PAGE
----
The Adoption of the European Sustainability Reporting Standards is imminent



published on 24 July 2023 | Reading time approx. 2 minutes

A little more than half a year before the European Sustainability Reporting Standards (ESRS) must be applied for the first time by the first companies as a mandatory framework for sustainability reporting, the European Commission published the draft of the corresponding delegated act on June 9, 2023. On July 7, 2023, the subsequent four-week consultation period ended, during which a total of 604 valid responses were received from companies, institutions and EU citizens. 

The legislative process on the ESRS is entering the final round with the evaluation of the feedback from the consultation phase and the corresponding expected selective adjustments to the delegated act. The adoption of the comprehensive sustainability reporting standards originally developed by the European Financial Reporting Advisory Group (EFRAG), which will be mandatory for the companies concerned in the future, is therefore imminent and should take place by the end of August this year at the latest.


Compared to the draft ESRS that the EFRAG submitted to the European Commission in November 2022, the revised draft published in June attempted to address the desire, expressed in many cases by companies and industry associations, for greater practicability and a maintenance of proportionality. While the basic structure and number of standards remained unchanged (a total of 12 standards consisting of 2 cross-cutting standards, 5 standards on environmental aspects, 4 standards on social aspects and one standard on governance aspects), the importance of the materiality assessment was strengthened, among other things, in that all standards except for the two cross-cutting standards (ESRS 1 and ESRS 2), which are mandatory in all cases, are now to be subject to a materiality assessment. In addition to the conversion of some previously mandatory disclosures into voluntary ones, the draft also provides for further simplifications for first-time application, from which companies with fewer than 750 employees in particular are to benefit. In the first year, for example, these companies may dispense with disclosures on biodiversity (E4), their own employees (S1), employees in the value chain (S2), affected communities (S3), and consumers and end-users (S4), as well as the disclosure of Scope 3 GHG emissions (E1), although the respective topics must still be included in the materiality analysis.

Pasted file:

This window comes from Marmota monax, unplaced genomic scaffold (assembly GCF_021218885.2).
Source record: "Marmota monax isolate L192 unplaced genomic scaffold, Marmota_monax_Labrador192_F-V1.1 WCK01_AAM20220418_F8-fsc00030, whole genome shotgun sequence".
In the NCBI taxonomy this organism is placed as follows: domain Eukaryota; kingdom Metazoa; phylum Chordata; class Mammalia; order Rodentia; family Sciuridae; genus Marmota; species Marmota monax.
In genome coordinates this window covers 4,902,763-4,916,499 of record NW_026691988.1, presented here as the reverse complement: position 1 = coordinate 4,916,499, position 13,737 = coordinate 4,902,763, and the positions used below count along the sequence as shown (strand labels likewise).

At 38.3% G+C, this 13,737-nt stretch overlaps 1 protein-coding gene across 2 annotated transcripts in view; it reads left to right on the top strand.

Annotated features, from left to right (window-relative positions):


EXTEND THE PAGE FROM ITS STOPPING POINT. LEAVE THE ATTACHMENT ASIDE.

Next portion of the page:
Responses to the drafts during the public consultation phase came predominantly from Germany (18% of comments), Belgium (17%), the Netherlands (13%) and France (10%). More than half of the feedback (51%) came from companies and industry associations, but private individuals (14%) and NGOs (14%) also participated with sometimes extensive feedback. As expected, the demands differed considerably between the various stakeholder groups, particularly with regard to the facilitation measures envisaged. Which comments will be taken into account in the revision phase and which facilitations will ultimately actually come into effect remains to be seen until the publication of the final delegated act.


The Corporate Sustainability Reporting Directive (CSRD) stipulates that there must be at least four months between the adoption of the delegated act and its entry into force. As the application of the ESRS by the first companies is to take place as early as January 01, 2024, the Commission must adopt the legal act by the end of August 2023 at the latest. According to the CSRD, the date of first-time application will then depend on the size and capital market orientation of a company:
  • January 01, 2024 (first-time application of the standards in reporting 2025): large companies already subject to the Non-Financial Reporting Directive (NFRD) or the CSR Directive Implementation Act (CSR-RUG).    
  • January 01, 2025 (first-time application of the standards in reporting 2026): all other large companies not subject to the NFRD or CSR-RUG   
  • January 01, 2026 (first-time application of the standards in 2027 reporting): capital market-oriented SMEs (possibility of voluntary deferral until financial year 2028).

By contrast, it remains to be seen when and how the CSRD will be implemented in German law after it came into force on January 5, 2023. The member states have been given a period of 18 months for this, meaning that implementation must take place by July 6, 2024 at the latest.

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